American citizens were among those killed in the weekend attack on the Intercontinental Hotel in Kabul, US State Department officials told CNN.
The attackers were affiliated with the Pakistan-based Haqqani network, according to the Afghan Interior Ministry. The Taliban released a statement claiming responsibility.
Additional details, including the precise number of Americans killed, were not immediately available.
At least 18 people were killed during a 12-hour standoff with security forces after gunmen raided the hotel, Afghan authorities said.
Of those killed, 14 were foreign nationals and four were Afghans, according to Najib Danish, spokesman for the Ministry of Interior. Four gunmen were also killed by Afghan security forces responding to the attack, he said.
"The attack on the hotel, once again, shows the depravity of terrorists who seek to sow chaos. Sadly, we can confirm that Americans are among the victims," State Department spokesperson Heather Nauert said.
"We express our deepest condolences to our American families and to all the victims of the attack. We are grateful for the bravery displayed by the Afghan National Defense and Security forces. Had it not been for their speedy recovery of the wounded, more lives may have been lost," she added.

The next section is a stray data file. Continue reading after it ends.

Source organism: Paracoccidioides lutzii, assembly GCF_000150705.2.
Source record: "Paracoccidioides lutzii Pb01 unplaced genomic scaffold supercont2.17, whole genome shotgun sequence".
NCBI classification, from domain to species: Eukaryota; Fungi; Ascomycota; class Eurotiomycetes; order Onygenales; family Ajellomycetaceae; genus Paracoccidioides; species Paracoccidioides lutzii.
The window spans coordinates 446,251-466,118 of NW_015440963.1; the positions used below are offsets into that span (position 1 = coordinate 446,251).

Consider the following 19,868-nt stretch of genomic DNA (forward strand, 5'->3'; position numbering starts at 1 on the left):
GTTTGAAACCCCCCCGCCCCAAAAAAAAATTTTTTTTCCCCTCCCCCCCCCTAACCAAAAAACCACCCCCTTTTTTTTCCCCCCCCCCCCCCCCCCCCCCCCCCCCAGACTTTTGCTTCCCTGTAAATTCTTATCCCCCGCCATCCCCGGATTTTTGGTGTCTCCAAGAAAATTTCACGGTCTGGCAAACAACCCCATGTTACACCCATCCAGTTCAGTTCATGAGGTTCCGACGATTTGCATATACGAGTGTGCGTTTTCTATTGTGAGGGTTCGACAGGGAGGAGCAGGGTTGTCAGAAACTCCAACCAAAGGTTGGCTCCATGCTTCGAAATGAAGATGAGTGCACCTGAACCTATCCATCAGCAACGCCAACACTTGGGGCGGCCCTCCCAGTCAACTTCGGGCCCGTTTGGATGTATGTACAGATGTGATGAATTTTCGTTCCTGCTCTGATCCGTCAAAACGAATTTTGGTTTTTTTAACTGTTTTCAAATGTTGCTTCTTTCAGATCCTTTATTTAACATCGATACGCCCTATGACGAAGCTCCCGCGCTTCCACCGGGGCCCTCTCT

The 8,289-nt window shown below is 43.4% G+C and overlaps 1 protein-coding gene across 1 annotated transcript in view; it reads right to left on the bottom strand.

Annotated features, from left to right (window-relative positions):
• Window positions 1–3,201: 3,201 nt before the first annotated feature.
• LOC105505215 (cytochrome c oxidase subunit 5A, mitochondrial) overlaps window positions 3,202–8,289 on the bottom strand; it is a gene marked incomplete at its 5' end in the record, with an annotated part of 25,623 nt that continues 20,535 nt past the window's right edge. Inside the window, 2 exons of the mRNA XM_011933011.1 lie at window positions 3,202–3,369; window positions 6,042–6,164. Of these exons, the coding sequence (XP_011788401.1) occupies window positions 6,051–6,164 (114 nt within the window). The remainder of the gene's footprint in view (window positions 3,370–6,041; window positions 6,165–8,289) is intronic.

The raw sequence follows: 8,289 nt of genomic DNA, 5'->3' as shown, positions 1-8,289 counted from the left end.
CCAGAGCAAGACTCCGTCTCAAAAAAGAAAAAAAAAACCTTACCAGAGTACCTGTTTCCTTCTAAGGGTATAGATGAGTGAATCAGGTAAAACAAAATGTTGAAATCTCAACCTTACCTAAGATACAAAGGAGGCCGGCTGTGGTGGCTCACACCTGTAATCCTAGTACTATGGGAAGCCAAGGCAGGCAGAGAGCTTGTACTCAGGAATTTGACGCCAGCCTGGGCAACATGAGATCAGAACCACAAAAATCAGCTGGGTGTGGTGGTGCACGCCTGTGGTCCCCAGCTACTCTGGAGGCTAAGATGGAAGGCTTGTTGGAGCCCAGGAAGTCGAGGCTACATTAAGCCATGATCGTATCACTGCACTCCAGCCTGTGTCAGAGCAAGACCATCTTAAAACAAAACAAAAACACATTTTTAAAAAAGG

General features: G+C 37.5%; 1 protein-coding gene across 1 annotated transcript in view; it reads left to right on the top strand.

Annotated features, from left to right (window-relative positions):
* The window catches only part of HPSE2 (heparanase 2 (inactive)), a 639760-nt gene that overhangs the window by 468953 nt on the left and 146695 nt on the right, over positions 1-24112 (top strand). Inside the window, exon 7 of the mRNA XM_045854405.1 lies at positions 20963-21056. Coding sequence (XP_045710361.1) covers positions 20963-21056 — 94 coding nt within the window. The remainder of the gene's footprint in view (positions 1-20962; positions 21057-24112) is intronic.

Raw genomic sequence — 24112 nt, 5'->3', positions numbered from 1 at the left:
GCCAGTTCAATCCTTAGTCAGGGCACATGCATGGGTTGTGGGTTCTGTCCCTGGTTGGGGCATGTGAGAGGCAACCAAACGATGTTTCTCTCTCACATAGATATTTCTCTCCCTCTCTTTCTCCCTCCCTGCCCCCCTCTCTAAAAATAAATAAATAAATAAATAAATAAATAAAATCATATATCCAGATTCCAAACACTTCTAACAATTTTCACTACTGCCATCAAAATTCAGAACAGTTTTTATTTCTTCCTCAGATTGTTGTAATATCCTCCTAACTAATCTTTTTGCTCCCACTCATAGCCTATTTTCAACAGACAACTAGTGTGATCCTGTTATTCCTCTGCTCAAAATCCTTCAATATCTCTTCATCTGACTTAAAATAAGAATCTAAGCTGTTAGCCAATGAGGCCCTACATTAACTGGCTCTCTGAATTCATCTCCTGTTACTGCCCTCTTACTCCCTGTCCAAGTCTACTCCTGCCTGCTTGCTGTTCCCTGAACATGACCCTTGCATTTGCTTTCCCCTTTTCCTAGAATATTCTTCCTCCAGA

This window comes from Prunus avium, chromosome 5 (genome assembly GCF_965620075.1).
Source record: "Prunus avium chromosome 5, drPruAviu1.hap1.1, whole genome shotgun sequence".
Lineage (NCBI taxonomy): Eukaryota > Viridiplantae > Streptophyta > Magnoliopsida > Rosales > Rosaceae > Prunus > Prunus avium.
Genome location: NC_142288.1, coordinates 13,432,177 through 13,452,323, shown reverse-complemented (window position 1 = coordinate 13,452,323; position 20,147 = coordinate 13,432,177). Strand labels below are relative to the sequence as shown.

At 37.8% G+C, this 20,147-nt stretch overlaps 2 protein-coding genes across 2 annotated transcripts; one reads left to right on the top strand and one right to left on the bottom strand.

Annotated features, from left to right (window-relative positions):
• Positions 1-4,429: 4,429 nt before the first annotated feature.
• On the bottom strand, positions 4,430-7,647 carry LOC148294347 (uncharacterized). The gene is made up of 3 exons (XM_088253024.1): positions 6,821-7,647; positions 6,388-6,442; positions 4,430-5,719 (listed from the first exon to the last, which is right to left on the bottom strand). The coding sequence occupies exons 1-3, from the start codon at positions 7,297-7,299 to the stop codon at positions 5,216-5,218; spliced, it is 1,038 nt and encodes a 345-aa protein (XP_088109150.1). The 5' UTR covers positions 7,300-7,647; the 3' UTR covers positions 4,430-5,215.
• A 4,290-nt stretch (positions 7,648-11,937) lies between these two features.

The slain included nine people from Ukraine and one person each from Greece, Germany and Kazakhstan, Kabul Police Chief Salem Ehsas said.
US Secretary of State Rex Tillerson issued a statement Sunday condemning the attack.
"The United States stands with the government and people of Afghanistan," he said. "We remain firmly committed to supporting Afghan efforts to achieve peace, security, and prosperity for their country. Violence like what we witnessed yesterday has no place in Afghanistan or anywhere else in the world."
The US State Department had warned last week of a possible attack by extremist groups targeting Kabul hotels.
The Afghan Interior Ministry blamed the Haqqani network for the attack. The group is based in the Pakistani tribal area of Waziristan and known for its high-profile attacks on Western targets in Afghanistan. The network maintains close ties to al Qaeda and the Taliban, and seeks to reestablish Taliban rule in Afghanistan.
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